Oxford Metro

Before i start, i'd like to point out Adam Evans' incomparably more sound Oxford Metro proposal, based on old (pre-Beeching) lines and stations around Oxford. Top work!


Oxford is a major British city, with significant retail, tourist and commuter traffic, but with a transport system straight out of the 15th century. With up to 30 000 000 new homes needed in the south-east by 2020, the problem can only get worse. What Oxford needs is a railway - the Oxford Metro.

Okay, so Oxford is actually a tiny city, with one of the best bus networks in the country, and it needs a railway like it needs a hole in the Headington Road, and couldn't afford one anyway, and if it did get one, it'd be a tram, not a proper railway (not that i'm proposing a proper railway); i don't make any claims that the opinions expressed in these pages are well thought-out or anything. Christ.

The model for the Oxford Metro is the Docklands Light Railway: this is essentially two perpendicular lines, one north-south and one east-west, forming a cross, with the branches stretching out two miles from the crossing. It has 34 stations, including one internal interchange, with with the stations being ludicrously close on the Isle of Dogs (West India Quay is only 200 m from Canary Wharf) and further apart at the ends of the lines (especially on the way to Bank). Oxford covers a slightly larger area, but is much less dense; we will plan for a similar number of stations, and a similar density pattern.

Oxford is organised around a neat cross of roads: the Woodstock/Banbury roads to the north, the Headington road to the east, the Abingdon road to the south and the Botley road to the west. This immediately suggests a general layout for the metro: again like the DLR, a pair of perpendicular lines, one north-south and one east-west. This is not to say that the lines will simply follow the roads; the routes are chosen to maximise their usefulness. For example, the northern branch bounces back and forth between the Woodstock and Banbury roads, the eastern branch starts off heading down Cowley Road and then cuts up under South Park to the Headington Road and the southern branch, on reaching the ring road, swings to the east to serve Cowley.

For the purpose of transport integration, the lines will serve all the existing transport hubs in Oxford: the railway station, Gloucester Green coach station, the five Park and Ride sites and (perhaps) the airport (yes, Oxford has an airport - it's in Kidlington).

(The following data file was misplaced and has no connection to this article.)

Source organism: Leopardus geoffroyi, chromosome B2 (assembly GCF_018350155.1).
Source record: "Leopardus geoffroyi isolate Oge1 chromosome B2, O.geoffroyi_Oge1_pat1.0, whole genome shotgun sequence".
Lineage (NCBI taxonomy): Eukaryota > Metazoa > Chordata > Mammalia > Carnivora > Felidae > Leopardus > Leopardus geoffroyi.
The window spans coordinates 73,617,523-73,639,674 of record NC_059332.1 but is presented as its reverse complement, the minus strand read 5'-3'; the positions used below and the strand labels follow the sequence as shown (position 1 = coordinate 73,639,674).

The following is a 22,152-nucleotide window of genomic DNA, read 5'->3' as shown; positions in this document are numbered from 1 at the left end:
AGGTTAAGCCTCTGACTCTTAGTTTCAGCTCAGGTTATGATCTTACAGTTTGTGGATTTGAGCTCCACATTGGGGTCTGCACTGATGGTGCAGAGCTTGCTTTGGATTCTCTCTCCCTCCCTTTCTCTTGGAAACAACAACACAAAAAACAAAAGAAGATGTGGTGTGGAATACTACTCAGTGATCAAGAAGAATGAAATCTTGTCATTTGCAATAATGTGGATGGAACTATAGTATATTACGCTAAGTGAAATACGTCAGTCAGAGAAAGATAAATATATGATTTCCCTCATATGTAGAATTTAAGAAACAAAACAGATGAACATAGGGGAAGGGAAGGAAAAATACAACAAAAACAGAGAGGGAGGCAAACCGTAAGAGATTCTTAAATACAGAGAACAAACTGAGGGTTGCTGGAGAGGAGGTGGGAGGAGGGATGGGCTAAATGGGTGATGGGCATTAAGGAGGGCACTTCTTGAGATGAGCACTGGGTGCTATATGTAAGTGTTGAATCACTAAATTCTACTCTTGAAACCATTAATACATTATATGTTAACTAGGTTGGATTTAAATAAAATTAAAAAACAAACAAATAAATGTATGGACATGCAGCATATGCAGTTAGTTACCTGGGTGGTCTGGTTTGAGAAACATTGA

The centre of the network must clearly be Carfax, the ultimate junction of the great roads (or their logical extensions into the city centre) and traditional centre of the city; here, the two lines will cross, at the network's only interchange station. This should be built in a giant cavern underneath Cornmarket, with entrances at Carfax and the Broad Street junction (and possibly in the basement of Boswell's). The crossing should in fact be a pair of junctions, with the Botley and North branches merging at the Broad Street end, and the Headington and Cowley branches merging at the Carfax end.

Thus, we have a network consisting of a central station, Carfax, with four branches radiating from it: Headington, Cowley, Botley and North (the north end of Oxford being a patchwork of townships with no single one dominant; Wolvercote, Sunnymead & Cutteslowe would be the shortest candidate name).

Note that the station names are mostly quite random (often the names of cross streets, in the Northern Line style); local people would probably be able to pick much better ones.

North Branch

Headington Branch

Cowley Branch

Botley Branch

Engineering Considerations

In engineering terms, the metro will be able to use normal surface corridors in some areas, where land can be obtained for the project. However, in the much of the middle of town, this will not be an option, and so the line will have to proceed in tunnel (on-street running is not an option, as firstly, Oxford's streets are already overcrowded and secondly, this would make the scheme a tram); much of the route will follow major roads, so cut-and-cover can be used here. Elevated tracks should also be considered in places.

There are bound to be some disused or convertible railway tracks around. Metro tracks can be built alongside heavy rail tracks, too.

Signalling really ought to use some modern stuff like moving-block whatnot. Controlled by a HUGE COMPUTAR in the crypt of the Sunken Cathedral.

If you couldn't get the readies together to build this all in one fell swoop, you'd start with the Barton - Headington line, from Seacourt to Thornhill; this is the shortest path between two Park and Rides, and takes in the rail and coach stations, the High Street, Brookes and most of the local stops on the coach route to London. After that, you'd build the North branch as far as Water Eaton, then the Cowley branch as far as Redbridge, then extend the Cowley branch to The Slade, then extend the Botley branch to Cumnor, then extend the North branch to the airport.

Other Stuff

The logo would probably be a big dark blue capital M (one of the ones where the middle stroke reaches all the way down) with the holes between the verticals shaped a bit like spires. Or possibly a bull on rails. Or something.

Man, this would kick so much arse.